Dogs are people too – at least in the sense that many of the things that cause them stress are also problematic for some people. While dogs are not able to communicate through speech, they have sensitivities far beyond ours and they key on human behavior. Put yourself in their shoes for a minute and think how you would feel in their situation. Dogs see us as their pack leader, their go-to person, so it’s important to understand how things we do can affect them.

Step into your dog’s shoes for a moment. Imagine how you would feel if your mom, the person you want to spend all your time with, gathers her belongings and pulls the door shut behind her. You hear the car start and as it pulls away the realization hits you that you’re alone, all alone. You don’t know where she is or if she’ll be back. Without her, there are no walks, no treats, no petting, no comforting presence. I’ll bet you’d be anxious too! There are so many ways of stressing out our dogs. These things seem to be a part of our daily lives, but to our canine companions make no sense. They sense grief at the loss of a close friend, whether human or another pet. Arguments between their humans can be very upsetting at the dog level. They sense our moods and watch our reactions. A loud fight… might just put them over the edge.

Just as with our children, too much of a good thing can be detrimental. Consider these activities as good ones, however too much is still too much.

Too long at doggie daycare
Roughhousing too much with the kids
Playing fetch to the point of exhaustion

All these and more can be creators of an anxious and stressed out dog.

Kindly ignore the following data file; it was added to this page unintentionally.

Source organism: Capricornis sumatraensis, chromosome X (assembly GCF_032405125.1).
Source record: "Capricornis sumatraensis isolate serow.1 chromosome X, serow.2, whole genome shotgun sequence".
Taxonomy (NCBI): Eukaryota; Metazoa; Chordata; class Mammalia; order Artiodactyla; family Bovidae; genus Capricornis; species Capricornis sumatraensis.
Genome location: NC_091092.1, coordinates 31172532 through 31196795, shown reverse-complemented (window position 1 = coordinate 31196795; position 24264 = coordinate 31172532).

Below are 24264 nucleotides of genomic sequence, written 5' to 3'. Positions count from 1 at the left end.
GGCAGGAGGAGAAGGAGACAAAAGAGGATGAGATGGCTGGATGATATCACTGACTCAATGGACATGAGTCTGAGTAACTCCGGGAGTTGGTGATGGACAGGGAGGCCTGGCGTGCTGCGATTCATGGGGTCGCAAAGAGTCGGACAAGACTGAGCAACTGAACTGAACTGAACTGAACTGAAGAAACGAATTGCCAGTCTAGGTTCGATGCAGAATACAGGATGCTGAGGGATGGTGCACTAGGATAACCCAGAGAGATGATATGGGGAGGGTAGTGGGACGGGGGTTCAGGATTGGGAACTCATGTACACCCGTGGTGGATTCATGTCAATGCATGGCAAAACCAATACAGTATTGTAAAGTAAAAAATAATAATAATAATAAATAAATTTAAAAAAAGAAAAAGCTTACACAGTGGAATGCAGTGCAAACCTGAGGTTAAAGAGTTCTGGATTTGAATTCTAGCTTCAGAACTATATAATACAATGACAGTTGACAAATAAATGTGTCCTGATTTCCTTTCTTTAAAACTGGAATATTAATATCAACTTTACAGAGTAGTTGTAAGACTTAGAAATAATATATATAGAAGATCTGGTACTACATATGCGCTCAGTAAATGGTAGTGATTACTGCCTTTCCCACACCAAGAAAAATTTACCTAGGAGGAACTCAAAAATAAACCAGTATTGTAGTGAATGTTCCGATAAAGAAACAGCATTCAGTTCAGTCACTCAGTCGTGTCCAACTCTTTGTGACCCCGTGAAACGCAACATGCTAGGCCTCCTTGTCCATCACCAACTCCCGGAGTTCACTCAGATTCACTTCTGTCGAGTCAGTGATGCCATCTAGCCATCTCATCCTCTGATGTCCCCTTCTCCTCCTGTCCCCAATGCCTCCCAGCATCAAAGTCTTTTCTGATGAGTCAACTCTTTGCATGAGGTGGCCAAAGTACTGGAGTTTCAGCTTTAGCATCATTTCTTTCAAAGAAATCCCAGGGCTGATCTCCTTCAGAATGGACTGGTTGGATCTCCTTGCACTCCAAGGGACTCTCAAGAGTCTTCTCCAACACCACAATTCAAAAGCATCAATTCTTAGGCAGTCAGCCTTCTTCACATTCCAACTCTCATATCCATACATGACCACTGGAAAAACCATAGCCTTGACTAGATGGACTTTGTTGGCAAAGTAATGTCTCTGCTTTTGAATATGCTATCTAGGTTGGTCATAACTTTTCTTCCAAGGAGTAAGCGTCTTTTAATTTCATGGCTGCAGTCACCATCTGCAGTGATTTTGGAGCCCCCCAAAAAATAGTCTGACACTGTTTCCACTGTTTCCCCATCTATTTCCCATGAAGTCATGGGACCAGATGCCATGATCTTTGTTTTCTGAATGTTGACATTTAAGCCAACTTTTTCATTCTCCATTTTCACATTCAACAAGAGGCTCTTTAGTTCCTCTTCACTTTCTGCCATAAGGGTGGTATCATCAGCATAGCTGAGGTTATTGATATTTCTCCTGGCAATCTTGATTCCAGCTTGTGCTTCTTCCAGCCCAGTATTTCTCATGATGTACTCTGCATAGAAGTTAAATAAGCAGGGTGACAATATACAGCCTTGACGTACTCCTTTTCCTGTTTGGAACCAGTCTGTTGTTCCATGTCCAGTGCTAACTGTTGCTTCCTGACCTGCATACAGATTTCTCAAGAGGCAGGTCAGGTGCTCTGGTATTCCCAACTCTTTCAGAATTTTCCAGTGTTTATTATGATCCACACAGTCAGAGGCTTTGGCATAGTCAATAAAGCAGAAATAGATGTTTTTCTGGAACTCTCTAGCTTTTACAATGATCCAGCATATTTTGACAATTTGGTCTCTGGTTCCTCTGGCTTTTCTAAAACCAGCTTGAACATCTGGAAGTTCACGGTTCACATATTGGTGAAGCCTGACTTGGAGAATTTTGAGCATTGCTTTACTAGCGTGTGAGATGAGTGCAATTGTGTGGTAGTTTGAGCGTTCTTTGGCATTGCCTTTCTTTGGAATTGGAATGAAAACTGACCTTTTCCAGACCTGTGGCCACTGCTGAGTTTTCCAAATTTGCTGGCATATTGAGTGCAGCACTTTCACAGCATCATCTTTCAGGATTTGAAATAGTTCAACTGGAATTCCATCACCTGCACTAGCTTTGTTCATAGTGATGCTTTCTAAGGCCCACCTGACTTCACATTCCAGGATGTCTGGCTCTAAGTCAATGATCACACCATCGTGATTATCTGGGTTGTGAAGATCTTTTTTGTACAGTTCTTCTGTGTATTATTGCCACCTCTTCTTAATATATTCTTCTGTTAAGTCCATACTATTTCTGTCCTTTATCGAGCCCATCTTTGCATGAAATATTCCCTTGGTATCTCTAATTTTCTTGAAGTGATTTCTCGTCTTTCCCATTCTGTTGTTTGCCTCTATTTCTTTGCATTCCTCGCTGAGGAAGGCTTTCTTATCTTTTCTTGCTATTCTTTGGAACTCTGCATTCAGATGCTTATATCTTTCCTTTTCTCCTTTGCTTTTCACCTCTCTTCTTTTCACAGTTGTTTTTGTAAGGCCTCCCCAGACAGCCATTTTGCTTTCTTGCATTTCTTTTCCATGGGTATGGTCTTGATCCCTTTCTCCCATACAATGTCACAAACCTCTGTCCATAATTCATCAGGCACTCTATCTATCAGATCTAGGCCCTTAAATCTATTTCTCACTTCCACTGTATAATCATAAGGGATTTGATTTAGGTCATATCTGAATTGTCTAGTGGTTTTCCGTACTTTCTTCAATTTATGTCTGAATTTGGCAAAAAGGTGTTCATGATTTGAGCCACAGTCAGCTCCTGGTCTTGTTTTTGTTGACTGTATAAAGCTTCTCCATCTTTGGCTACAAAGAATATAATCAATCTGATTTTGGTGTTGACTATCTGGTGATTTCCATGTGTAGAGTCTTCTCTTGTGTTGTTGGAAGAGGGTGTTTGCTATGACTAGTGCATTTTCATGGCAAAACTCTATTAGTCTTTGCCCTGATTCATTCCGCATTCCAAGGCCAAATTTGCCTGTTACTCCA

Is This YOU? Frustrated and Lashing out? Be Kind Anyway…

Let’s agree that there are dog behaviors we don’t like. In our frustration we may use tactics that increase the stress that causes the behaviors in the first place. Punishing your dog while training is a really bad idea. Causing pain or discomfort by using shock collars, or those intended to choke or poke with prongs creates confusion and stress for your dog. If your dog doesn’t “Get” what you are trying to get him to do, it’s on YOU! You didn’t communicate effectively with your dog. It is not your dog’s fault when you’re speaking Martian and all he knows is English. Make training tasks simple.  Keep it easy and fun so your dog can have a win. Then give lots of praise and they’ll want to do it all over again.

Environmental factors play a big role in dog stress too. Changes in routines or the people with whom the dog must interact can be upsetting. Introducing a new animal in the house can really throw them. Take it slow. Multiple dog household? If you’re expecting too many of them to share an enclosed space, it can lead to aggressiveness and other undesirable behaviors. Close confinement with others may cause an anxious dog to react badly.

We need to always remember to walk in those doggie shoes. The things your dog finds disturbing are often the same things you would not tolerate for long in your own life. We love our dogs and want them to lead happy, comfortable and fulfilling lives. Making this happen is the responsibility of every dog parent. Be aware. Notice changes in behavior. What’s up?

It’s important to remember that he is a dog and will act like a dog. Sometimes to your dismay, we must keep in mind that dogs have sensitivities beyond ours.

Most importantly, always treat them with love and kindness.